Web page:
More than 500 Russian teenagers committed suicide in the first half of 2012, Russia’s Investigative Committee said Tuesday.
According to investigators, 532 minors killed themselves this year, a majority of whom experienced difficulties at home or faced other social problems.
If the trend continues into the second half of 2012, it could register as a third-year increase in underage suicides in Russia. In 2011, 896 teens committed suicide, up from 798 the previous year, according to investigators’ statistics.
The committee also found that specialists in some cases failed to properly evaluate children that ended up committing suicide, or otherwise offered inadequate assistance.
Other indicators, however, suggest the real figures may be higher.
A major report by the United Nations Children’s Fund last year found that, on average, more than 1,700 minors commit suicide each year in Russia.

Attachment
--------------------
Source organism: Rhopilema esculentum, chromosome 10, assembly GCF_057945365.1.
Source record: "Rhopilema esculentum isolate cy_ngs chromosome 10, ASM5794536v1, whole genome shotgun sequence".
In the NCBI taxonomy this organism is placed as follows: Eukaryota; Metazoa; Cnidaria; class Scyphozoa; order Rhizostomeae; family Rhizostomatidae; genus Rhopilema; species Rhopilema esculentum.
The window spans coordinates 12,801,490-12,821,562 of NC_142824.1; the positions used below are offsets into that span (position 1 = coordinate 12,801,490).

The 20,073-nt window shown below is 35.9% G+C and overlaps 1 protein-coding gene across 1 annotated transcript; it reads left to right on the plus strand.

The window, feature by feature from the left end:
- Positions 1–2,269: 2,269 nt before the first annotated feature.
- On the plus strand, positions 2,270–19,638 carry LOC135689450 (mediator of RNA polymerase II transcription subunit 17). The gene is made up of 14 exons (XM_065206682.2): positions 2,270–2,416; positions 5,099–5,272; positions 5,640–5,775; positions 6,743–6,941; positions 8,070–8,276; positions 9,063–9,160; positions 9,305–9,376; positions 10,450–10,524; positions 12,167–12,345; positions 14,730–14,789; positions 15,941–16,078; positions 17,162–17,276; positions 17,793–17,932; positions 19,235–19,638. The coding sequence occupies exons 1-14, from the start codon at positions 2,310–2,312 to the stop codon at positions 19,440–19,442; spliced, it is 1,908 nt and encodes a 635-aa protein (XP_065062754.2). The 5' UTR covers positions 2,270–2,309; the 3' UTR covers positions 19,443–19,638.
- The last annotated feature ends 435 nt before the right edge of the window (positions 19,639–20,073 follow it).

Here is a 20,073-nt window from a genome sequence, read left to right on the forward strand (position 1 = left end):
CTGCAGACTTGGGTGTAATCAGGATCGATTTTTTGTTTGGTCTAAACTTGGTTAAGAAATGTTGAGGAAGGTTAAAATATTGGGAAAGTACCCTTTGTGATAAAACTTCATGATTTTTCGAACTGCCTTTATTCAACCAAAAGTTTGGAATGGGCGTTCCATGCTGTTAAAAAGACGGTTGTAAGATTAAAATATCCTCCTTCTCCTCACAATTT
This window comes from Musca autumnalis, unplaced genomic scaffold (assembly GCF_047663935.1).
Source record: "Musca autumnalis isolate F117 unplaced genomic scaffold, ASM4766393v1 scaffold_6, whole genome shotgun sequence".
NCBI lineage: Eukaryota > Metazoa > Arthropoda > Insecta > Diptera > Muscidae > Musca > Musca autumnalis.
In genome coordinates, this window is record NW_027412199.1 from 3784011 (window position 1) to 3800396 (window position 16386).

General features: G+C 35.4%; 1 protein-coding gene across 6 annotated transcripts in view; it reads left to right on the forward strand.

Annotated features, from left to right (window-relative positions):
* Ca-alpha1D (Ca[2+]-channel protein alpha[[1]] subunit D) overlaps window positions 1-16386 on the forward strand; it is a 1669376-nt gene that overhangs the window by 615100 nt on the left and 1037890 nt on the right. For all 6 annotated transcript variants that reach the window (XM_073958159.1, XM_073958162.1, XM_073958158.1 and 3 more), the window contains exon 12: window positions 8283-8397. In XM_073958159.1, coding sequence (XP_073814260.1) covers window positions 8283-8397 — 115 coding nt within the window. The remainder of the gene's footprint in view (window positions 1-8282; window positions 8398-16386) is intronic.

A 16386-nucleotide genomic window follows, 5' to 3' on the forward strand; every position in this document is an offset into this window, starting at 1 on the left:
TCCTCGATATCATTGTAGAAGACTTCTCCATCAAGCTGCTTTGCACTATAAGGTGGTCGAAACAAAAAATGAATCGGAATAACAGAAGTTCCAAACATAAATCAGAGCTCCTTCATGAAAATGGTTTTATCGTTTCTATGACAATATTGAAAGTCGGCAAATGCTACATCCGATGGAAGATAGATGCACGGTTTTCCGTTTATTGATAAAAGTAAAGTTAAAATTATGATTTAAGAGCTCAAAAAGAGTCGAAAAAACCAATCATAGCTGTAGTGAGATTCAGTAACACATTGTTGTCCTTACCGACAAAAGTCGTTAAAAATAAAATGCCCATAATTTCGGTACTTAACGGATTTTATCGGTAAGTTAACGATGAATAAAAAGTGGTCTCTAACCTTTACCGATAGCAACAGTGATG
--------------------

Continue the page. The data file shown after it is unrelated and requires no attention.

The report also found that per capita Russia ranks third in the world for teen suicides.
Experts have cited alcoholism and family dysfunction, among other factors, as the leading causes of suicide among children in Russia.
The Internet may have also played a crucial role in the recent spike: VKontakte, the country’s most popular social network, deleted earlier this year several online groups that offered users advice on the “most effective” way to kill themselves.
The problem has attracted enough attention in recent months that even the authorities have shied away from openly discussing it for fear of attracting copycats.
Speaking on the heels of a high-profile series of suicides in April, then-President Dmitry Medvedev warned against widely reporting on the trend in Russia.
“It is indeed very alarming and serious, but it does not mean that it is a snowball that will become bigger and bigger every year,” he said.